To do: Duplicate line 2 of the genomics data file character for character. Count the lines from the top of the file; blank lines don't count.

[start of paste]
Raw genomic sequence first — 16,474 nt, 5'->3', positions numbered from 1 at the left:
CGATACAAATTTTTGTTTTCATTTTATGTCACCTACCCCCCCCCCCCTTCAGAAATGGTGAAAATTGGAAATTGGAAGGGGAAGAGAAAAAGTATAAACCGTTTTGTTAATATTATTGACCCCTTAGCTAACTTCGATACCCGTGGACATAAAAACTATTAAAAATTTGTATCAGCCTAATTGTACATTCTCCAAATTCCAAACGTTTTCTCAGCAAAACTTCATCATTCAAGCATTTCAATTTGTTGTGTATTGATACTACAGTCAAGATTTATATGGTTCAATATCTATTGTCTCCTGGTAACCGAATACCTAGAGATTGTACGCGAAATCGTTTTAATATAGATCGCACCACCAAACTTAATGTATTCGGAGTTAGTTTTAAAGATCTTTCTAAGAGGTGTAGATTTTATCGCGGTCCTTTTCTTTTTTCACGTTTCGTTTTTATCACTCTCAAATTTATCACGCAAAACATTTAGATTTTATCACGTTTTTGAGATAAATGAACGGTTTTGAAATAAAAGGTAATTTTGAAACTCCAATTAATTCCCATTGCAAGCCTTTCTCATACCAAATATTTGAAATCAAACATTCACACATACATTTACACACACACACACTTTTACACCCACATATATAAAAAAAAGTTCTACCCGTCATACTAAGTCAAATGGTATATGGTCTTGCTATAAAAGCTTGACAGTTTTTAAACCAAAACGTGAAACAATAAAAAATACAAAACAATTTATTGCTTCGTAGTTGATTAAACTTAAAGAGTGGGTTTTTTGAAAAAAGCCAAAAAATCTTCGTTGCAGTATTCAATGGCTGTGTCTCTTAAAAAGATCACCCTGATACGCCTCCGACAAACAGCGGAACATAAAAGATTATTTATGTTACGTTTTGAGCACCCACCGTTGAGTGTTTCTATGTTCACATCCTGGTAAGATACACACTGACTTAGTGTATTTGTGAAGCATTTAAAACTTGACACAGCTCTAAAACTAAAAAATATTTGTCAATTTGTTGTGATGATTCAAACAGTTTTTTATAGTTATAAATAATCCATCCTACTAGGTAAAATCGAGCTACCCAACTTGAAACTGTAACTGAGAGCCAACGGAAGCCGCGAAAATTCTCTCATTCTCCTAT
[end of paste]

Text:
CGATACAAATTTTTGTTTTCATTTTATGTCACCTACCCCCCCCCCCCTTCAGAAATGGTGAAAATTGGAAATTGGAAGGGGAAGAGAAAAAGTATAAACCGTTTTGTTAATATTATTGACCCCTTAGCTAACTTCGATACCCGTGGACATAAAAACTATTAAAAATTTGTATCAGCCTAATTGTACATTCTCCAAATTCCAAACGTTTTCTCAGCAAAACTTCATCATTCAAGCATTTCAATTTGTTGTGTATTGATACTACAGTCAAGATTTATATGGTTCAATATCTATTGTCTCCTGGTAACCGAATACCTAGAGATTGTACGCGAAATCGTTTTAATATAGATCGCACCACCAAACTTAATGTATTCGGAGTTAGTTTTAAAGATCTTTCTAAGAGGTGTAGATTTTATCGCGGTCCTTTTCTTTTTTCACGTTTCGTTTTTATCACTCTCAAATTTATCACGCAAAACATTTAGATTTTATCACGTTTTTGAGATAAATGAACGGTTTTGAAATAAAAGGTAATTTTGAAACTCCAATTAATTCCCATTGCAAGCCTTTCTCATACCAAATATTTGAAATCAAACATTCACACATACATTTACACACACACACACTTTTACACCCACATATATAAAAAAAAGTTCTACCCGTCATACTAAGTCAAATGGTATATGGTCTTGCTATAAAAGCTTGACAGTTTTTAAACCAAAACGTGAAACAATAAAAAATACAAAACAATTTATTGCTTCGTAGTTGATTAAACTTAAAGAGTGGGTTTTTTGAAAAAAGCCAAAAAATCTTCGTTGCAGTATTCAATGGCTGTGTCTCTTAAAAAGATCACCCTGATACGCCTCCGACAAACAGCGGAACATAAAAGATTATTTATGTTACGTTTTGAGCACCCACCGTTGAGTGTTTCTATGTTCACATCCTGGTAAGATACACACTGACTTAGTGTATTTGTGAAGCATTTAAAACTTGACACAGCTCTAAAACTAAAAAATATTTGTCAATTTGTTGTGATGATTCAAACAGTTTTTTATAGTTATAAATAATCCATCCTACTAGGTAAAATCGAGCTACCCAACTTGAAACTGTAACTGAGAGCCAACGGAAGCCGCGAAAATTCTCTCATTCTCCTAT